Boy said...

So just a quick note (More about this on my blog later) I listened to the Syrian ambassador to Brazil talk for about two hour today. He also criticized the American media, saying that they invent things for their own benefit all the time, including, Among the things he claimed that the media invented are the following
-that Syria was the protagonist in wars with Israel during the last 50 years,
-that major leaders in the middle east deny the existence of Israel,or call for the expulsion or extermination of the Jews,
-that Yaser Arafat(spelling?) died of natural causes(he claimed he Arafat was poisoned by Isreali terrorists.)
-That Hesbola, Hamas, or the Insurgency in Iraq are "Terrorist organization."

All these myths, were invented by the Isrealies and propagated by the American Media.

So Lysis I guess the government of Syria would join you in your critique of the media.

Anonymous said...

OK...So...Accroding to the Notorious P.h.D.-

1. Imus is real, hip-hop is not, even though it may claim to be. if 'real'uses slang, thats destructive, but the unreal uses FAR worse...thats NOT harmful.
White DJ dehumanizes black girls-thats bad. Black Rapper dehumanizes black big deal...its not real. Get out of my grill.

"Nappy headed ho"...thats a tragic travesty that disrespects young women.

"Smack my bitch up", "bitch better have my money", "bitch aint got but two things she is good for...earning and spreading", "nigga pimp ya ho- that what they fo"

These are just playful...colorful...unreal expressions of how the fella's in the street really talk...right? Seriously...which style of talk and from which speaker is more likely to have a detrimental affect on the way young black men treat women?

Oh...but it's OK because it is not real after.

2. It is artistic expression and society needs to recognize this and afford it the artistic expression given all artists.

Society should EMBRACE characterization of young black men as hooded up thugs and young black girls as their bootieshakin sexual rewards.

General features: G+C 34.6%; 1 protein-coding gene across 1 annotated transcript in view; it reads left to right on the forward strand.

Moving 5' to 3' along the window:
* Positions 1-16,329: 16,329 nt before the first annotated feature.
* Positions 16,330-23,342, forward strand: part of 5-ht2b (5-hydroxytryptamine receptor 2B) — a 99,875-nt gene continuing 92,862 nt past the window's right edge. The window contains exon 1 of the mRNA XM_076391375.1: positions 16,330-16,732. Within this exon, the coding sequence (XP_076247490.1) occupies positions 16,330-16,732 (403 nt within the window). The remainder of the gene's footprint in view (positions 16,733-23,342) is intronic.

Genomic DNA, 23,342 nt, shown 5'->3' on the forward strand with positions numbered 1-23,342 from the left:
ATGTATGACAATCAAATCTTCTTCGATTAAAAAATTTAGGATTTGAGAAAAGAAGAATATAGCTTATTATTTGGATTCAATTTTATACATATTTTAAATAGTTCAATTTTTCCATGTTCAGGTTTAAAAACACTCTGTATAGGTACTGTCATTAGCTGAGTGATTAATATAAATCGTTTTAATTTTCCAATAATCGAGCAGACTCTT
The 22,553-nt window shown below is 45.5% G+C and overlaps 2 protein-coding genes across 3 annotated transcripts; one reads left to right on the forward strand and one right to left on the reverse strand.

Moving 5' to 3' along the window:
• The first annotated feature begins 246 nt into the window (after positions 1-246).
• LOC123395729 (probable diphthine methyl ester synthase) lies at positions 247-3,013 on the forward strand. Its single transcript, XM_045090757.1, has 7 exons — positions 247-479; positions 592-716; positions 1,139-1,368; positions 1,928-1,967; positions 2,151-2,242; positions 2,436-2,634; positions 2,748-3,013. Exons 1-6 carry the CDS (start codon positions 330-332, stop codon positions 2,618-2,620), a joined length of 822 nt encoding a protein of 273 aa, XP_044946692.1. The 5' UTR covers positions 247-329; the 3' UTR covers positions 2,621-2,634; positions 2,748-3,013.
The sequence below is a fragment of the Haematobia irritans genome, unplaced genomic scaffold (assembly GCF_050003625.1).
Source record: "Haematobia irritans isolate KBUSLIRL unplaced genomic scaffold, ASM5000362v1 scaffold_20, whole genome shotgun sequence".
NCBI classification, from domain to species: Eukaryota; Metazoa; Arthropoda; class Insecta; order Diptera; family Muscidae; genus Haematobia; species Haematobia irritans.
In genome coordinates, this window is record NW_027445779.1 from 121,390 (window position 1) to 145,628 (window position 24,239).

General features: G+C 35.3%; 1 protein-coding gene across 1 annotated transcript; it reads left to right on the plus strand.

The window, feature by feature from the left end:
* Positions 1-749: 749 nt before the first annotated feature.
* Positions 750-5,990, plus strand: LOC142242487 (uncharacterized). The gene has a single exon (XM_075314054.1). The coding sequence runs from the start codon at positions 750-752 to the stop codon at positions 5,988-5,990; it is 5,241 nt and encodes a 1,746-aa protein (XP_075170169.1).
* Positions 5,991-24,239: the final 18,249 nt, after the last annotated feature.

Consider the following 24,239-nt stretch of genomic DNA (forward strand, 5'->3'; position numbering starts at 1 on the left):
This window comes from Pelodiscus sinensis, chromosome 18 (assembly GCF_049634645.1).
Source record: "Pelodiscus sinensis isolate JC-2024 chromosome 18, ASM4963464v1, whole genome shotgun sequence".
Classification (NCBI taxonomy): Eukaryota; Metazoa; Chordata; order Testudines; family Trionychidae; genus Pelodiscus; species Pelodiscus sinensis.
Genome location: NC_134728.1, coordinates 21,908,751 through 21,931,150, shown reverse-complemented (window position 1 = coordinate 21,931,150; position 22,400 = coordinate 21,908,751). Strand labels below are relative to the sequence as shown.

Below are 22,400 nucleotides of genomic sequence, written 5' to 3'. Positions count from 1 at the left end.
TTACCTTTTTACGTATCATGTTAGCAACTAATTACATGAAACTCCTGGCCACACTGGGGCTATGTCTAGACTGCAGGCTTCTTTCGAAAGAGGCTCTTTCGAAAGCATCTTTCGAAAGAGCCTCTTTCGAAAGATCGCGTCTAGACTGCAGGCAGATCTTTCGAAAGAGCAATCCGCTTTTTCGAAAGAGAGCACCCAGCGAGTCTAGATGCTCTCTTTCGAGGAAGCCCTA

3. Rap/hip-hop has opened the eyes of America and has allowed America to talk about race. Lets be honest...whites cant talk about race. Whites can apologize but they have no business discussing race.

4. Not sure...did he answer point 4 by simply re-asking the question?

I dont know if firing Imus is a double is a business decision.

The double standard comes when people rail against Imus and then hang out with and glorify people that use far worse language in describing young black women.

5. Rappers and hip/hip has always been held accountable because of their speech. Really? By who? How often do Rappers use homophobic language in their music and how many people get tacked to a wall because of it?

6. Hip/hop did not invent cursing, slurs, bad language etc, but the expressions used in the music represent the way people talk on the street.

and some folks on the street out there still call blacks nappy headed ho's and other more destructive terms. So it's all right then?

7. I have only ever very infrequently listened to Imus. I never found him funny. I never found him pithy. I occasionally respectyed that he sometimes asked tough questions.

And Amen...I can choose to not listen to both...and dont need anyone fired or another law passed.

a quiet listener said...

in a week with so much to be sad about, i'll offer this one thing that has brought me a lot of happiness.

we had to amputate my dog's leg after she was in a terrible accident. my dad's been really sick this last while and this was the last straw for my poor mom.

out of the blue, unsolicited and unexpectedly my mom's older brother , scott, and younger sister, trudi, got together an amazing effort to pay for the expenses (which are well over 1000$). They are both amazing artists who blow glass and do lampwork beads from frits, ceramics and glasses. Each bracelet or pair sells for over 200$ usually. they each donated several bracelet sets and tons of other artists also donated beads for the auction. people who have never met us have donated amazing valuable works of art which should easily sell for enough to cover the surgery expenses.

the auction ends in 6 days and if you'd like to see pictures of my dog maggie, the beads or read the story you can follow the auction at

Lysis said...

Mindmechanic and Dan;

The crime is when a Grand Jury sets out to trap “someone – anyone” in order to make a tool out of them. What is disgusting about the Libby farce was that four years and millions of political dollars they spent knowing there was no crime. This is the same in the Duke case – the “prosecutor” know there was no crime, but for political reasons set out to fabricate them. And as the Duke case has demonstrated without millions of dollars and the support of honest people there is no way to stop this sort of railroading. That it is considered “par for the course” or at least standard fishing practice is sick. Trapping human beings in order to make them into bate is obscene.